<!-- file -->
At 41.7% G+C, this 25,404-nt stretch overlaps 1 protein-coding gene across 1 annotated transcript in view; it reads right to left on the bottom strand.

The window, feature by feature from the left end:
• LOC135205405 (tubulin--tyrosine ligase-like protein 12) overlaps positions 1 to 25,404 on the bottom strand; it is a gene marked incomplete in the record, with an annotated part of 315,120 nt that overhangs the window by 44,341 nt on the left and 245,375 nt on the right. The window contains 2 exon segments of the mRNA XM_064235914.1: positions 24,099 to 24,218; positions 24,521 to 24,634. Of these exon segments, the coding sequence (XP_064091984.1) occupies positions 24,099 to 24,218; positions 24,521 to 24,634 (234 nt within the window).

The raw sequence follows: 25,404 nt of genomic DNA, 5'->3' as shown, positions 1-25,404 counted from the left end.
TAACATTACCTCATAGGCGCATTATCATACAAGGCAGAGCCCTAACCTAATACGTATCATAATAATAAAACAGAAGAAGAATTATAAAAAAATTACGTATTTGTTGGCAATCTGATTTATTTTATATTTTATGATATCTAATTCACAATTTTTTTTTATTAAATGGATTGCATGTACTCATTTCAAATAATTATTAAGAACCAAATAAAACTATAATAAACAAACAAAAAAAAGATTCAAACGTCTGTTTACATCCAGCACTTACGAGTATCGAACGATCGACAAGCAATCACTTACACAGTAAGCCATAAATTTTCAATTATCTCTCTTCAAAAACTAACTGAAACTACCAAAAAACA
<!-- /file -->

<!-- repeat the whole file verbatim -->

At 41.7% G+C, this 25,404-nt stretch overlaps 1 protein-coding gene across 1 annotated transcript in view; it reads right to left on the bottom strand.

The window, feature by feature from the left end:
• LOC135205405 (tubulin--tyrosine ligase-like protein 12) overlaps positions 1 to 25,404 on the bottom strand; it is a gene marked incomplete in the record, with an annotated part of 315,120 nt that overhangs the window by 44,341 nt on the left and 245,375 nt on the right. The window contains 2 exon segments of the mRNA XM_064235914.1: positions 24,099 to 24,218; positions 24,521 to 24,634. Of these exon segments, the coding sequence (XP_064091984.1) occupies positions 24,099 to 24,218; positions 24,521 to 24,634 (234 nt within the window).

The raw sequence follows: 25,404 nt of genomic DNA, 5'->3' as shown, positions 1-25,404 counted from the left end.
TAACATTACCTCATAGGCGCATTATCATACAAGGCAGAGCCCTAACCTAATACGTATCATAATAATAAAACAGAAGAAGAATTATAAAAAAATTACGTATTTGTTGGCAATCTGATTTATTTTATATTTTATGATATCTAATTCACAATTTTTTTTTATTAAATGGATTGCATGTACTCATTTCAAATAATTATTAAGAACCAAATAAAACTATAATAAACAAACAAAAAAAAGATTCAAACGTCTGTTTACATCCAGCACTTACGAGTATCGAACGATCGACAAGCAATCACTTACACAGTAAGCCATAAATTTTCAATTATCTCTCTTCAAAAACTAACTGAAACTACCAAAAAACA